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Exclusion Clauses – It’s all about Context

The Background

The English Court of Appeal recently considered the terms of an exclusion clause. The administrators of Alphasteel Limited (Alpha), had sold the business and assets to a 3 rd party and it was acknowledged that there may be a title dispute with regard to one of the assets (a hot strip mill) with a company called Lictor. The sale was structured by way of a hive down of the business and assets to a Newco named Mir Steel and a share transfer of the shares in Mir Steel to the final purchaser (Libala) for £1 .Clause 9.5 of the hive down agreement provided that: "the purchaser agrees that it shall be responsible for settling any claim made against it by Lictor in respect of the hot strip mill situated at the Property”. The agreement also contained the usual exclusions of liability in favour of the administrators.

Following completion of the sale Lictor sued Newco and the Purchaser for alleged conversion, seeking delivery up of the equipment and damages. It also raised other claims against both for inducing a breach of contract and conspiracy on the basis that the alleged inducement of breach of contract amounted to a conspiracy by unlawful means. In turn, Mir Steel sought permission to join Alpha and the administrators as Part 20 defendants in respect of the claims for damages for breach of warranty under the hive down agreement; repayment of sums to have been paid by mistake of fact and/or law; and contribution to Lictor’s claims against Mir Steel for inducing a breach of contract and for conspiracy. The judge at first instance held that the Part 20 claim had no prospect of success and so refused to join Alpha and the administrators as co-defendants. Mir Steel appealed Mir Steel relied upon the Canada Steamship Lines Ltd v The King case stating that clear words should be used in an exclusion of liability clause to include claims based upon intentional wrongdoing, such as under the torts of inducing a breach of contract and conspiracy.

The Decision

The Court dismissed the appeal. In the Court’s view Canada Steamship principles were not to be applied mechanistically and should be regarded merely as guidelines. In interpreting contractual provisions, the Court's function was always to interpret the particular contract in light of the context in which it was made. In this case, the Court's role was to approach the interpretation of the clause in light of the overall commercial purpose of the hive down agreement. The question for the Court was whether it was "inherently improbable" that the wording of the clause was directed at releasing the respondents from liability to contribute to a claim in conversion and also from liability to contribute to any other claim that Lictor may bring against Mir Steel in respect of the hot strip mill. It was stressed that all parties were aware of the title issue surrounding the hot strip mill. The clear purpose of the clause was to insulate Alpha and the administrators from liability and shift to Mir Steel the entire risk and burden of any claim that Lictor might in future bring against Alpha and the administrators in respect of the hot strip mill. Indeed, the language extended to all claims that Lictor had brought. Accordingly, the words "any claim" in the clause of the hive down agreement should be read widely so as to include any claim for inducement of breach of contract or conspiracy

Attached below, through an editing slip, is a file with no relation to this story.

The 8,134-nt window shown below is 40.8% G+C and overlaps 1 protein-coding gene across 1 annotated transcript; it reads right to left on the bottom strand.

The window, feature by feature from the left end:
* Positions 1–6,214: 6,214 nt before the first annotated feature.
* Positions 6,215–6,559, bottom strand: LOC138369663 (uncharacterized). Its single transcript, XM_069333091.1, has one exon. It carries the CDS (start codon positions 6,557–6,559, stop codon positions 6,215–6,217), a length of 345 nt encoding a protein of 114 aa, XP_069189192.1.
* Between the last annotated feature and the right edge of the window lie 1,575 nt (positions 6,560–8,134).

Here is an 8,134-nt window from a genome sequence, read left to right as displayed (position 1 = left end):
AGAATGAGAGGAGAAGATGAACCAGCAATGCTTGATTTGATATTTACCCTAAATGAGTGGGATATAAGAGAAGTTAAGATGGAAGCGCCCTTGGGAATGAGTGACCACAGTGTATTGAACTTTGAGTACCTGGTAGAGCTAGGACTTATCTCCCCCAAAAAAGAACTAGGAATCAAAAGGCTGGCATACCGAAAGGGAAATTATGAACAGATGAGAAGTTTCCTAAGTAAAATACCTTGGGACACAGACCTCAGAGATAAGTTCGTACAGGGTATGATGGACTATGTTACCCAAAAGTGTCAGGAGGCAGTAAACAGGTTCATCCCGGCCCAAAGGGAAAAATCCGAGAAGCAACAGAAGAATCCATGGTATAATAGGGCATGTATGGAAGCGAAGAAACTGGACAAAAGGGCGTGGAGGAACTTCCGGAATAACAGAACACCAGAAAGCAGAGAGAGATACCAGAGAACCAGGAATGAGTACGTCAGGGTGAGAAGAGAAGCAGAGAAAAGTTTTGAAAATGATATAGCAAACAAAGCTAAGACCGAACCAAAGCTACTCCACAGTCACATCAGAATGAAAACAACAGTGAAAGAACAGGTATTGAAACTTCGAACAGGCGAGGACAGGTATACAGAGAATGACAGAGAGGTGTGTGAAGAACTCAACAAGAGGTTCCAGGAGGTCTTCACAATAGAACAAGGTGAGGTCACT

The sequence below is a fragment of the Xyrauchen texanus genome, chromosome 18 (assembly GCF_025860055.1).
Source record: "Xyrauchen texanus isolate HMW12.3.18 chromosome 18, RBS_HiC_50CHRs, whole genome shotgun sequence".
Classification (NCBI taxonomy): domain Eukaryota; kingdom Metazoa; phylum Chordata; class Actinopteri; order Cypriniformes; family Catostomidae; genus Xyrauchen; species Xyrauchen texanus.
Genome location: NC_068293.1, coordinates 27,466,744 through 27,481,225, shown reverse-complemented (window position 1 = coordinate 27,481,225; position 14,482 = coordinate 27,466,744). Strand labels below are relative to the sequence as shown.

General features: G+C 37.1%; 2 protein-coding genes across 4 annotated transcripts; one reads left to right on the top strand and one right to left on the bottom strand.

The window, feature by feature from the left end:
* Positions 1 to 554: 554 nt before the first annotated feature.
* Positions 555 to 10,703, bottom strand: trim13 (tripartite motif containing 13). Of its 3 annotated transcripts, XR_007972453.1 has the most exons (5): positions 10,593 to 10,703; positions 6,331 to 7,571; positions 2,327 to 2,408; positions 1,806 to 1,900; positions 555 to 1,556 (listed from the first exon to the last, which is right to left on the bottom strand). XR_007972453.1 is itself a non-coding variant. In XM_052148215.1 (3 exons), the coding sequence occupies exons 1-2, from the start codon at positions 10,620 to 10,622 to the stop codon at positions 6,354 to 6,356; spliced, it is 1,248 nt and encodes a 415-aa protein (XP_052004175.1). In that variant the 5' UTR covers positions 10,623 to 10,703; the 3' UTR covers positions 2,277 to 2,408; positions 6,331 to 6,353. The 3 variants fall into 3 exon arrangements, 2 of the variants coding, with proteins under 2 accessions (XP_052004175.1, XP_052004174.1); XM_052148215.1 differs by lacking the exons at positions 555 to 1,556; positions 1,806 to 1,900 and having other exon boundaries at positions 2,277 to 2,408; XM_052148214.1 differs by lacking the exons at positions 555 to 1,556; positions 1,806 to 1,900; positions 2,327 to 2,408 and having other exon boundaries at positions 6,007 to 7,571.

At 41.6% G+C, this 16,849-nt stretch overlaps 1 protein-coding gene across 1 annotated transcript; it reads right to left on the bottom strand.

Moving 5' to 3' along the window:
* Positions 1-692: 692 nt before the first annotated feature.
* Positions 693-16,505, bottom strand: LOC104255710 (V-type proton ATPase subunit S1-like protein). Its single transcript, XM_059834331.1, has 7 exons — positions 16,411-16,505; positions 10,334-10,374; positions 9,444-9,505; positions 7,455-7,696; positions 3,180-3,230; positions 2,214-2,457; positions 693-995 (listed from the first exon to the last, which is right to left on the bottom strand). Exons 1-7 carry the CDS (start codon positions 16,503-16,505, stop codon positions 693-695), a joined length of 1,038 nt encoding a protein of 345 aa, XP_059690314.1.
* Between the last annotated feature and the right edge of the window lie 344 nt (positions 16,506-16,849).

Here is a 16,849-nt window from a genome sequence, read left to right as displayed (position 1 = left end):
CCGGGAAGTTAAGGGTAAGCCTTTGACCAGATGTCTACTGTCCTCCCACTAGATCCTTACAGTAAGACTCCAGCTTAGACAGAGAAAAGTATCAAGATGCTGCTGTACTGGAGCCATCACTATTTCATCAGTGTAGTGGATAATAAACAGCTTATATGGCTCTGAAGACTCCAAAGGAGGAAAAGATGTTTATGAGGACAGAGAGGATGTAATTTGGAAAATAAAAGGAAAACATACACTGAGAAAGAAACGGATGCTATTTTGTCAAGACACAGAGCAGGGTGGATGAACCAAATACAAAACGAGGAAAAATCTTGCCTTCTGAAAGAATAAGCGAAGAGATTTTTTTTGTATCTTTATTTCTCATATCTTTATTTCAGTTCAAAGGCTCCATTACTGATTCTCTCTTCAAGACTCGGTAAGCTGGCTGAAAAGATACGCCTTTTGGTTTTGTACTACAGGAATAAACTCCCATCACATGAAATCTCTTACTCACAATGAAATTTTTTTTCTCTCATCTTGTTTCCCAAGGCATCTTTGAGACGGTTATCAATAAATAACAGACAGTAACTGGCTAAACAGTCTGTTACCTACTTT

The Court emphasised that a distinguishing factor of this case was that all parties knew about the title issue. This was not a scenario where, as may more typically be the case, the administrators simply were unaware of the title dispute until after the sale. This case serves as an important reminder that any exclusion of liability clause for the benefit of administrators should be widely drafted to ensure that all claims are excluded. In this case the exclusion clause did not expressly exclude liability of either Alpha or its administrators and so it was necessary to rely upon interpretation. The general contra preferentem rules on exclusion clauses and understands that they must be clearly shown to be incorporated into the contract using clear, unambiguous language will continue too apply. However, this case confirms that by far the most important factor in construing an ambiguity in a contract is its commercial purpose. Strong drafting would have avoided many of the issues in this case particularly if the exclusion of liability clause expressly covered the delictual issues. When instructing a solicitor on a hive down or asset transfer agreement, as a general rule provide as much background as possible so that limitations and scope of exclusions clauses can be fully considered.

BBM Solicitors specialise in advising IP's in both contentious and non-contentious matters (including transactional work). Contact: Eric Baijal () or Alasdair Baijal ().This briefing note is current as at 2nd May 2013 and is our understanding of the position described at that date. Legal advice ought to be taken before relying on its terms (particularly to ensure the law has not changed).

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